October, I attended the annual Bioneers conference, which brings
together thousands of progressives to connect and ventilate and
learn. One session featured a debate between Paul Gilding, a friend,
sometimes colleague and fellow contributor to these pages (hes
the one with the Australian accent), and John Stauber, a freelance
journalist who is best-known for his anti-corporate polemic, Toxic
Sludge Is Good for You: Lies, Damned Lies, and the Public Relations
Industry. The topic was whether people like Gilding, who once ran
Greenpeace International and now consults with global corporations,
are pragmatists serving sustainability (Gildings view) or
sell-outs consorting with the devil (Staubers).
After the debate, which in my view Gilding won hands-down, I rose
to ask a question. It seemed to me, I said, that Stauber and Gilding
embodied two quite different mindsets. Staubers was either/oryou
could be either corporate or a progressive, but the term corporate
progressive was an oxymoron. Gilding, by contrast, was arguing
for yes/andthere were synergies to be found in
combining the two cultures. I went on to say that I favored Gildings
positionand would Stauber care to comment?
Stauber never quite got around to answering the question. Instead
he denounced me. He suggested to the audience that I had been planted
there by Gilding (not true), and more broadly that I was a corporate
stooge who was there to sow dissension among progressives. As evidence,
he offered the facts that I have written for green business
magazines like green@work and collaborated with people like Gilding.
It was, shall we say, a learning experience.
Cut to April of this year, when I attended a very different type
of conferencethe annual gathering of CERES, a coalition of
environmental, investor and advocacy groups that are committed to
constructively engaging corporations on issues of sustainability.
Executives from companies like Ford, GM and ITT were present, and
their input was encouraged and appreciated.
I came away from the CERES gathering confirmed in my impression
that there are two quite distinct progressive cultures. One essentially
views corporations as agents of the Dark Side. The other views them
as a mixed bag, but not irredeemableand also as a potentially
useful, and maybe even indispensable, partner.
At the Stauber-Gilding debate, I had spoken up for the latter position.
Yet I also think I understand why so many thoughtful people view
corporations as basically beyond redemption. Underlying their attitude
is the assumption that it isnt corporations themselves that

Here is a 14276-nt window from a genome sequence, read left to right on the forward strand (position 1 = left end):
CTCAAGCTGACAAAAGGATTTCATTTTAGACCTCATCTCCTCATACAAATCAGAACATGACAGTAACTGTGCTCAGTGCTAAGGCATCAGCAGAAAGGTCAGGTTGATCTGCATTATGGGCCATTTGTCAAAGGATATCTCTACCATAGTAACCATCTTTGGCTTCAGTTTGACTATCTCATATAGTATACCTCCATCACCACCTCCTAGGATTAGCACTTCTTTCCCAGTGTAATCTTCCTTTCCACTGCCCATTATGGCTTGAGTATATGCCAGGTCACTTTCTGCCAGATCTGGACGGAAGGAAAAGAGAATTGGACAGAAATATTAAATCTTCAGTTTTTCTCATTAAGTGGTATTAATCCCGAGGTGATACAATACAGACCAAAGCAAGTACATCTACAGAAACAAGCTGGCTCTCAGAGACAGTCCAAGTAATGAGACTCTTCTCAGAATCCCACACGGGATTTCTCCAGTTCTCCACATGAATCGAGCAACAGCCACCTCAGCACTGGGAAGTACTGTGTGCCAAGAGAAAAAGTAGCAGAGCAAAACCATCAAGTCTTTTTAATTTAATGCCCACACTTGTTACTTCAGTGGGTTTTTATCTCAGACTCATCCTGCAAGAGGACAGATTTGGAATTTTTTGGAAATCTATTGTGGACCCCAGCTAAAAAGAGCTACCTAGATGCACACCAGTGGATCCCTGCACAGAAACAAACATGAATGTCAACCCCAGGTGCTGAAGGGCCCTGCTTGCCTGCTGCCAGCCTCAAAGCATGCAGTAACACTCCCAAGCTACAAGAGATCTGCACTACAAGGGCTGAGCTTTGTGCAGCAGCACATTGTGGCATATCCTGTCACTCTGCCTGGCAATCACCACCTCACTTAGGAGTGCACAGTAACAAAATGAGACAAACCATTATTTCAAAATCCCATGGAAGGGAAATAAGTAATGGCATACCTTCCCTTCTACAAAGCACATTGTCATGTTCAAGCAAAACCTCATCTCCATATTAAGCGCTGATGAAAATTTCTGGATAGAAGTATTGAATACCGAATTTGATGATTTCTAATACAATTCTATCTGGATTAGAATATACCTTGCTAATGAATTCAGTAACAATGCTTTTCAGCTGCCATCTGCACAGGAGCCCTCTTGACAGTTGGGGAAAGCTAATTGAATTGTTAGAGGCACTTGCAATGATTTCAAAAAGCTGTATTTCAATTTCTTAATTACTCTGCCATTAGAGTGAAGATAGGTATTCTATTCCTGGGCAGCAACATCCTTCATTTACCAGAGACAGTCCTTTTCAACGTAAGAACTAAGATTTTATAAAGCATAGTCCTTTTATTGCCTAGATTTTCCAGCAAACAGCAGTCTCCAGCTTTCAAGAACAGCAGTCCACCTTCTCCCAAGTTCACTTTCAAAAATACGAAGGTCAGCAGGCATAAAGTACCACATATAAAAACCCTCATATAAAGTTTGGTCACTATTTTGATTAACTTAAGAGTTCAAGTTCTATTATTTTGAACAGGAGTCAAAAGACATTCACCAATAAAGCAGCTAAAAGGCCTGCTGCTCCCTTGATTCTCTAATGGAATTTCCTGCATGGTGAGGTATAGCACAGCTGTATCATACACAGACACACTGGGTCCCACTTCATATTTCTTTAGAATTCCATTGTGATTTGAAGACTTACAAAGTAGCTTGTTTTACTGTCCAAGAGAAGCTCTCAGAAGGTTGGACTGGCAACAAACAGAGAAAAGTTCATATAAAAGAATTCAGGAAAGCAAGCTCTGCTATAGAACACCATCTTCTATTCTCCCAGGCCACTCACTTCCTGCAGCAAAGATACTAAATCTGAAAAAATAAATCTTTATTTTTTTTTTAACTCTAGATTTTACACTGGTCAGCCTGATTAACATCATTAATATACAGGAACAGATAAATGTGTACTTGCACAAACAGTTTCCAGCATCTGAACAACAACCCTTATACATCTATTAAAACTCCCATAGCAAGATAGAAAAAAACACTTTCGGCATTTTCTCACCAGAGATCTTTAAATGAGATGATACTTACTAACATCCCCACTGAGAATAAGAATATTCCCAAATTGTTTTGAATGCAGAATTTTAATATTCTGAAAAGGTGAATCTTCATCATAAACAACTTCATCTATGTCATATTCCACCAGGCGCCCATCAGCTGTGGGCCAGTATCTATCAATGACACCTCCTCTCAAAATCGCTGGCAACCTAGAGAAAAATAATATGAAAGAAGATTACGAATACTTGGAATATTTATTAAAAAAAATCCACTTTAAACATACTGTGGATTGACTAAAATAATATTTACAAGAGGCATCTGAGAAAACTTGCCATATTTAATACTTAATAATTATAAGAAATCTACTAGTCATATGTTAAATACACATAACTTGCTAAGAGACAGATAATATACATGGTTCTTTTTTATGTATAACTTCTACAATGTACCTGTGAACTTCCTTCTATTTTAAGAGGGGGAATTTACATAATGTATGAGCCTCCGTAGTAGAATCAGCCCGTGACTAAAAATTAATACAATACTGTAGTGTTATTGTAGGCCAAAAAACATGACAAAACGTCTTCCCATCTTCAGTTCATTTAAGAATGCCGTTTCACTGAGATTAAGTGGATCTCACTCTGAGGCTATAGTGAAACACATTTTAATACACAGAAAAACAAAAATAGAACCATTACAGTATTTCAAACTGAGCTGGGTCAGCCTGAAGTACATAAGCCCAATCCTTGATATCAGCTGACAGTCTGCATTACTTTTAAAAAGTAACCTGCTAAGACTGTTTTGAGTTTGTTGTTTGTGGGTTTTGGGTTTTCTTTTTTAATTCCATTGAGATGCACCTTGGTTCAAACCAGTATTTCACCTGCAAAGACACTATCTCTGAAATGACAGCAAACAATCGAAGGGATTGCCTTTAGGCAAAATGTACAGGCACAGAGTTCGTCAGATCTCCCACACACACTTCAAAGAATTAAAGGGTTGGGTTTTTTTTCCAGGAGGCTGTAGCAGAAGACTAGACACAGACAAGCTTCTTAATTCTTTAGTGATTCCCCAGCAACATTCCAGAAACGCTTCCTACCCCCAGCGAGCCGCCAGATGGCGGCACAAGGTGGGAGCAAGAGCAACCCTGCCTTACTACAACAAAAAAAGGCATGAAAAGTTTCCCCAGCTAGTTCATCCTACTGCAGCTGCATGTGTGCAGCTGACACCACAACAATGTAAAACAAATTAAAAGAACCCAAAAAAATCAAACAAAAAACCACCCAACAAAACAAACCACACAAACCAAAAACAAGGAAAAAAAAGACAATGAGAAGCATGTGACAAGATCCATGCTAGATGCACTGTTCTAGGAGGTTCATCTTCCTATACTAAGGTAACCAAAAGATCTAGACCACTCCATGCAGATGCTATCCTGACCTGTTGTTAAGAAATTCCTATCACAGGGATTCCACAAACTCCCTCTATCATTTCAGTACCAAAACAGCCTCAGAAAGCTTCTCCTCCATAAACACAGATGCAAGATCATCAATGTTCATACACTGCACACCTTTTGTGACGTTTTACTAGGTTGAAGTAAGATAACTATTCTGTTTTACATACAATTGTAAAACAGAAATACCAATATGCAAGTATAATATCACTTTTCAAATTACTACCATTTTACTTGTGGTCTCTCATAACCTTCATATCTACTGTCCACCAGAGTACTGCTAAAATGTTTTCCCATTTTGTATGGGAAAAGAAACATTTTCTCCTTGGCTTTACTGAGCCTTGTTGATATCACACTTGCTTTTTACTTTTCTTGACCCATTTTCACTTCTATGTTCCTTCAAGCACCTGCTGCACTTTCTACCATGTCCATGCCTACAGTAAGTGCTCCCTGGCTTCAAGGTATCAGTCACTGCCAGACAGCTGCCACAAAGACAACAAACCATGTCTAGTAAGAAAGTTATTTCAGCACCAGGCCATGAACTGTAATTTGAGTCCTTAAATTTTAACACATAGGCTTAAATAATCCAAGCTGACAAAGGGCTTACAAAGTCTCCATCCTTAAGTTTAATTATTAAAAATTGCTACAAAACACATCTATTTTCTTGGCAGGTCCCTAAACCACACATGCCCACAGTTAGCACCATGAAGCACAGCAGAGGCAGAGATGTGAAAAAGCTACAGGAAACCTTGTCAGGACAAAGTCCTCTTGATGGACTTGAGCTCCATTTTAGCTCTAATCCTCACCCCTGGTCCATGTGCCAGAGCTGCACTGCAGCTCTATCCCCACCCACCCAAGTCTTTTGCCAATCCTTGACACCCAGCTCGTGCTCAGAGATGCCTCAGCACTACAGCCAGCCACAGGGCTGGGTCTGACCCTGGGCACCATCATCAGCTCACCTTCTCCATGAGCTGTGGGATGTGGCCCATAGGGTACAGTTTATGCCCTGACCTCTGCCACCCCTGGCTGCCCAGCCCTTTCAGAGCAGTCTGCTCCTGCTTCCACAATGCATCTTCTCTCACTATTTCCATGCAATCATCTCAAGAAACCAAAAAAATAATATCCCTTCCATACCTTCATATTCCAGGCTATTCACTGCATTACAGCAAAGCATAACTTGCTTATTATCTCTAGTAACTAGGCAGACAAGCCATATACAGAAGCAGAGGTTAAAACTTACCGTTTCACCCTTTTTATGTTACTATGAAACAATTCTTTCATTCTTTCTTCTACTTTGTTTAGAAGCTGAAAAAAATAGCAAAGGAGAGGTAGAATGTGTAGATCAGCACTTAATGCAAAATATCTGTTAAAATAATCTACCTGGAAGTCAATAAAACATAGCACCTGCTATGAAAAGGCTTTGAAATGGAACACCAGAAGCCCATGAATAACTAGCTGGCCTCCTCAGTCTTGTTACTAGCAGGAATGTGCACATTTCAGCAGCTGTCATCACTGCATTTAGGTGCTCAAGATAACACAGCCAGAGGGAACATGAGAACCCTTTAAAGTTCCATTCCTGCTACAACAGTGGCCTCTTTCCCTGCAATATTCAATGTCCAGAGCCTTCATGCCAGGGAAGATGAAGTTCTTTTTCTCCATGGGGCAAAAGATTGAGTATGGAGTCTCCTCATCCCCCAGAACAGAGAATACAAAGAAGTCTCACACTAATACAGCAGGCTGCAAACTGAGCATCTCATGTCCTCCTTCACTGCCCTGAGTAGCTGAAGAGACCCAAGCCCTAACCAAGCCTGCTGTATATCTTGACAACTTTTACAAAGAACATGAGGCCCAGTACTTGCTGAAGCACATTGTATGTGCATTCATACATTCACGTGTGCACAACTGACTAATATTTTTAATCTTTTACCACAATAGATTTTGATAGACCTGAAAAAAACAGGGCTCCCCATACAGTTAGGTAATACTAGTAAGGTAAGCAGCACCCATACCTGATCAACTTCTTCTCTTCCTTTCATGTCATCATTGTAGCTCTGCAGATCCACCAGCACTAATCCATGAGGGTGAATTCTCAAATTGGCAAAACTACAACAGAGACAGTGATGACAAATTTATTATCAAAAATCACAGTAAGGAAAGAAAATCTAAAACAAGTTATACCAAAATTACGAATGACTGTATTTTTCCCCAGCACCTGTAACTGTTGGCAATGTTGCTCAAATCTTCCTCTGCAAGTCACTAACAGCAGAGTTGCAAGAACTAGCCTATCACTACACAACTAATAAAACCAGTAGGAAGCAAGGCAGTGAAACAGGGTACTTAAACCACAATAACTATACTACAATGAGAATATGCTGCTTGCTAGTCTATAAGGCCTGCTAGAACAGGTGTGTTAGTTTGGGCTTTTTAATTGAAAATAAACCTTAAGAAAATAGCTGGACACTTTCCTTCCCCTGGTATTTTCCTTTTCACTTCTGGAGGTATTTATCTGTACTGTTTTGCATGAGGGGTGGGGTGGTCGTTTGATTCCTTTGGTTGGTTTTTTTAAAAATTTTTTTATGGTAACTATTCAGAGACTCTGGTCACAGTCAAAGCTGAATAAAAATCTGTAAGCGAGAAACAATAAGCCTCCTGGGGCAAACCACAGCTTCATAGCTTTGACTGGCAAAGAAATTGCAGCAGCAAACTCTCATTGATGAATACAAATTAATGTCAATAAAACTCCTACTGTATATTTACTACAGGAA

are incorrigible so much as the system within which they operate.
And its true: the rules of the game make it very, very difficult
for executives to steer their enterprises in a truly sustainable
Whether its better to shape or shun corporations is an interesting
and perhaps inescapable debate. For me, however, it has reached
a dead end.
Heres why: The underlying context is moral and judgmental.
It goes to questions like: Are corporations good or bad?
And to a very close cousin to that question: Are corporations
unsalvageable or redeemable?
Its worth noting that redeemable is a theological
word. Thats not actually all that surprising because this
conversation is fraught with theological undertones, despite all
the political-science jargon. Its about whether people like
me and Gilding are doomed to hell or can be redeemedyup,
that word again!along with the corporations we rode in on.
Not to carp, but isnt this pretty wildly off the point?
Theres another problem, too. These questions can only be answered
by deciding that corporations are either doomed or salvageableand
thats another of those either/or propositions I seem to have
so much trouble with. It assumes that corporations are monoliths
with fixed identitiesand that misses their essence. Its
much more useful to view corporations as dynamic organisms that
are constantly in flux. They are living systemsecosystems,
if you willand like every ecosystem they are constantly evolving.
Instead of asking, Are corporations good or bad?, it
would serve us better to be asking, In what direction do we
want them to evolve? and In what ways can we best influence
them to evolve toward sustainability?
Stand apart? No. Pass judgment? Again, no. Lets step inside
the systemlets put our shoulder to the wheel and get
beyond the judging. Thats my view, anyway.
And if that makes me a sell-out, so be it.
Carl Frankels next book, The Integral
Way: Who We Are, How We Go Wrong, and What We Can Do About It, will
be published in 2004. He can be contacted via e-mail at: carlfrankel@